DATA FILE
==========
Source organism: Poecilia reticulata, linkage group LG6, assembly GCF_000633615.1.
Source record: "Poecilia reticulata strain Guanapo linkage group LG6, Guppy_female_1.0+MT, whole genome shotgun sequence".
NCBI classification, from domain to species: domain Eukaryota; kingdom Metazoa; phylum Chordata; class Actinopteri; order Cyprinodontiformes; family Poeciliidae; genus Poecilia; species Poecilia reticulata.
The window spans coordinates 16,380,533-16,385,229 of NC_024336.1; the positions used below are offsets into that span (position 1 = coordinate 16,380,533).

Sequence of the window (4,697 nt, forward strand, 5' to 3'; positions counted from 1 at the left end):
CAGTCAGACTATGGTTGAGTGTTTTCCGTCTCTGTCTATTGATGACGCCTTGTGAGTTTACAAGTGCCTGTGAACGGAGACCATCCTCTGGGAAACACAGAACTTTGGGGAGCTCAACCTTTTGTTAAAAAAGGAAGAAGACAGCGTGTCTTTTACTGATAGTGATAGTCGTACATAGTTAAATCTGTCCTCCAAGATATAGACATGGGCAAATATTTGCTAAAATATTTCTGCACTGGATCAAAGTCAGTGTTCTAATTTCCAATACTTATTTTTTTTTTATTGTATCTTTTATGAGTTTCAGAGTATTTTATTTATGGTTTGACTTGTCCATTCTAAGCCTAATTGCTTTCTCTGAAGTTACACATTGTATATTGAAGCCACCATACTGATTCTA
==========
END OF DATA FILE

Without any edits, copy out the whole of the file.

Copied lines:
Source organism: Poecilia reticulata, linkage group LG6, assembly GCF_000633615.1.
Source record: "Poecilia reticulata strain Guanapo linkage group LG6, Guppy_female_1.0+MT, whole genome shotgun sequence".
NCBI classification, from domain to species: domain Eukaryota; kingdom Metazoa; phylum Chordata; class Actinopteri; order Cyprinodontiformes; family Poeciliidae; genus Poecilia; species Poecilia reticulata.
The window spans coordinates 16,380,533-16,385,229 of NC_024336.1; the positions used below are offsets into that span (position 1 = coordinate 16,380,533).

Sequence of the window (4,697 nt, forward strand, 5' to 3'; positions counted from 1 at the left end):
CAGTCAGACTATGGTTGAGTGTTTTCCGTCTCTGTCTATTGATGACGCCTTGTGAGTTTACAAGTGCCTGTGAACGGAGACCATCCTCTGGGAAACACAGAACTTTGGGGAGCTCAACCTTTTGTTAAAAAAGGAAGAAGACAGCGTGTCTTTTACTGATAGTGATAGTCGTACATAGTTAAATCTGTCCTCCAAGATATAGACATGGGCAAATATTTGCTAAAATATTTCTGCACTGGATCAAAGTCAGTGTTCTAATTTCCAATACTTATTTTTTTTTTATTGTATCTTTTATGAGTTTCAGAGTATTTTATTTATGGTTTGACTTGTCCATTCTAAGCCTAATTGCTTTCTCTGAAGTTACACATTGTATATTGAAGCCACCATACTGATTCTA